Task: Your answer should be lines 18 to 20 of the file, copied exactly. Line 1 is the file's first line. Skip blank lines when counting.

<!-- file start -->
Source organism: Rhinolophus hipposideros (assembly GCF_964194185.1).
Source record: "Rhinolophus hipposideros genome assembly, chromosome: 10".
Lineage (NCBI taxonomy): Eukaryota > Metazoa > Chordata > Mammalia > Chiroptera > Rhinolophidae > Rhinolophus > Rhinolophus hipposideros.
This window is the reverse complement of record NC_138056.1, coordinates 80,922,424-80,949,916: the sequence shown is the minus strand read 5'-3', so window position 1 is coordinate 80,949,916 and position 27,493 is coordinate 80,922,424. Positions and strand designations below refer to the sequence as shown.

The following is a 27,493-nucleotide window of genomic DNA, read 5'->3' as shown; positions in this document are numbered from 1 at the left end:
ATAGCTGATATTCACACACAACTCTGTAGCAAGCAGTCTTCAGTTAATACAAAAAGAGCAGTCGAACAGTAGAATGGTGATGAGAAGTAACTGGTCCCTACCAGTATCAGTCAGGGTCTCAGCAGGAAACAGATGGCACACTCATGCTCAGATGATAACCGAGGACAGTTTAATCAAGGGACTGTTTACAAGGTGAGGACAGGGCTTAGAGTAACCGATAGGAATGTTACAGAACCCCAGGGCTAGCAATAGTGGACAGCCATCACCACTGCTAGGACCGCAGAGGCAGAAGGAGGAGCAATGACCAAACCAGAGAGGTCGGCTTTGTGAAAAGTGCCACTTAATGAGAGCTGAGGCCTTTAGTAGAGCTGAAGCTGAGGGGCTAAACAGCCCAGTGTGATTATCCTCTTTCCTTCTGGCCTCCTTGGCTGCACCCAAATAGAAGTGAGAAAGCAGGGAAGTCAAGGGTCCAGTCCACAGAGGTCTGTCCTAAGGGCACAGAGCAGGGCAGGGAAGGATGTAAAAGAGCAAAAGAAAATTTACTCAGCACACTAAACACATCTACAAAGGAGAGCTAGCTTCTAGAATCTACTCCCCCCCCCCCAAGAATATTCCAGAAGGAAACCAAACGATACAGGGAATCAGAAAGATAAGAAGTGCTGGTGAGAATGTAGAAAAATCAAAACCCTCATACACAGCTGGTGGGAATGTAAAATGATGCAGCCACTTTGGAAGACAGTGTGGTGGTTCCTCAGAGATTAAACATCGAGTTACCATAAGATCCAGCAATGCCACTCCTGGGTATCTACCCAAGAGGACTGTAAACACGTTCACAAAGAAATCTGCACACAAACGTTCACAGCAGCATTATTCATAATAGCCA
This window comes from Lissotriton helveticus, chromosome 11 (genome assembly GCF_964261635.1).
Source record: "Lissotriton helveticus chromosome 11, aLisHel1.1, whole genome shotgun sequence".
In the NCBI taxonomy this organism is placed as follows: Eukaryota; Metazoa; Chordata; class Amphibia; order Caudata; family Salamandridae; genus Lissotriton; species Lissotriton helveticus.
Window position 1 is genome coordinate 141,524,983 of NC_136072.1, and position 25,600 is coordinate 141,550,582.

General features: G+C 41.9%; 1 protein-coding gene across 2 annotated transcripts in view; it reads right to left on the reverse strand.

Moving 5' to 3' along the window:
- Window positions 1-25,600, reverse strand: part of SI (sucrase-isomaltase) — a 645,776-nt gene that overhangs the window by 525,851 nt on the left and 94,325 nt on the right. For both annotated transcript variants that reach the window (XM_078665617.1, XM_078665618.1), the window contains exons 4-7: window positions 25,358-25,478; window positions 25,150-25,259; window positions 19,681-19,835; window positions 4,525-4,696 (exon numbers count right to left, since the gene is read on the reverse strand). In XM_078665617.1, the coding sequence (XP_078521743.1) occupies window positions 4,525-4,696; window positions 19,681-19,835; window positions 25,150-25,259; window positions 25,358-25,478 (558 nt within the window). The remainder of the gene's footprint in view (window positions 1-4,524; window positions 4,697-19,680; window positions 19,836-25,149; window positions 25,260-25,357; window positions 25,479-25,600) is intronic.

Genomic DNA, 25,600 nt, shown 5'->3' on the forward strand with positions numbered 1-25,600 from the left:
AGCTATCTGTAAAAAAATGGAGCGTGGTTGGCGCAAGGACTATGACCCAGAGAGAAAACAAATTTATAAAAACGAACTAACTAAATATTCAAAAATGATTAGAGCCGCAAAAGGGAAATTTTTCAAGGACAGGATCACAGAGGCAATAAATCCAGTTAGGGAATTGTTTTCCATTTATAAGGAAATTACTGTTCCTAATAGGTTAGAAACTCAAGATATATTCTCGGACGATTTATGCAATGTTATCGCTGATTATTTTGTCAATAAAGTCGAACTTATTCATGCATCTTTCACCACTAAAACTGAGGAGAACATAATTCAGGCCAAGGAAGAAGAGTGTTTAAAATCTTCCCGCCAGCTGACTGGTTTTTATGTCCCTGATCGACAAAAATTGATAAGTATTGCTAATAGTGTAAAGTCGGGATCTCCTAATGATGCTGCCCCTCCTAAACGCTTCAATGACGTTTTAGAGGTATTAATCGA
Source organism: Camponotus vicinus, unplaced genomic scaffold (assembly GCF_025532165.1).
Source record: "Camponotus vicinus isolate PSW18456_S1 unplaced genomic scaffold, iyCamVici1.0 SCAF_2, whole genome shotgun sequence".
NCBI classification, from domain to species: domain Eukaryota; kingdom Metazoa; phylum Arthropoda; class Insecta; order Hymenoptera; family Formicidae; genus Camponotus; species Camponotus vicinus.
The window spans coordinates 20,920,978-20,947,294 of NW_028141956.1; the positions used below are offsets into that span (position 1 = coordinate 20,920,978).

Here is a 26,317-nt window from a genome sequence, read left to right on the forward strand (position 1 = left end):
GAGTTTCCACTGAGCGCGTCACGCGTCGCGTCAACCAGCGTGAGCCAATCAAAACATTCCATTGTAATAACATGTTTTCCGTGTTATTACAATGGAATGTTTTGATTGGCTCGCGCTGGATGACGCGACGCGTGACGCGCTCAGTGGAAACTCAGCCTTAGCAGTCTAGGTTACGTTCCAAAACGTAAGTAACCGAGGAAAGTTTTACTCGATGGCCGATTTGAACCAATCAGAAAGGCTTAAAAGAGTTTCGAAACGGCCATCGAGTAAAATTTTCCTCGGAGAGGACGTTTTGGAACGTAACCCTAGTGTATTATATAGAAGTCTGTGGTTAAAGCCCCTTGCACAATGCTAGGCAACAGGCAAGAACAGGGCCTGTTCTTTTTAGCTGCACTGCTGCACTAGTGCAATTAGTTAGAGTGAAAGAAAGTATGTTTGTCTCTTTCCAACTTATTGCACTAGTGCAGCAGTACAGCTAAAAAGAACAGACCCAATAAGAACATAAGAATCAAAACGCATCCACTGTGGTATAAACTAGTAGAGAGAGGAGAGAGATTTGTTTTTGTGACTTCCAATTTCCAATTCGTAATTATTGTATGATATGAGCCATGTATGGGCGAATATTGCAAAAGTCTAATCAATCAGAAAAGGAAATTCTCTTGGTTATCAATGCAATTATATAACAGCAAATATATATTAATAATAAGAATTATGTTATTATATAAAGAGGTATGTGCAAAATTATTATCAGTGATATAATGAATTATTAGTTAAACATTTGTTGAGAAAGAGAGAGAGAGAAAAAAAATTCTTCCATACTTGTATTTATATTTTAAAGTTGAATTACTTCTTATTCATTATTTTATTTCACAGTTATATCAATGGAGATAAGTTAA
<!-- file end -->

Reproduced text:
NCBI classification, from domain to species: domain Eukaryota; kingdom Metazoa; phylum Arthropoda; class Insecta; order Hymenoptera; family Formicidae; genus Camponotus; species Camponotus vicinus.
The window spans coordinates 20,920,978-20,947,294 of NW_028141956.1; the positions used below are offsets into that span (position 1 = coordinate 20,920,978).

Here is a 26,317-nt window from a genome sequence, read left to right on the forward strand (position 1 = left end):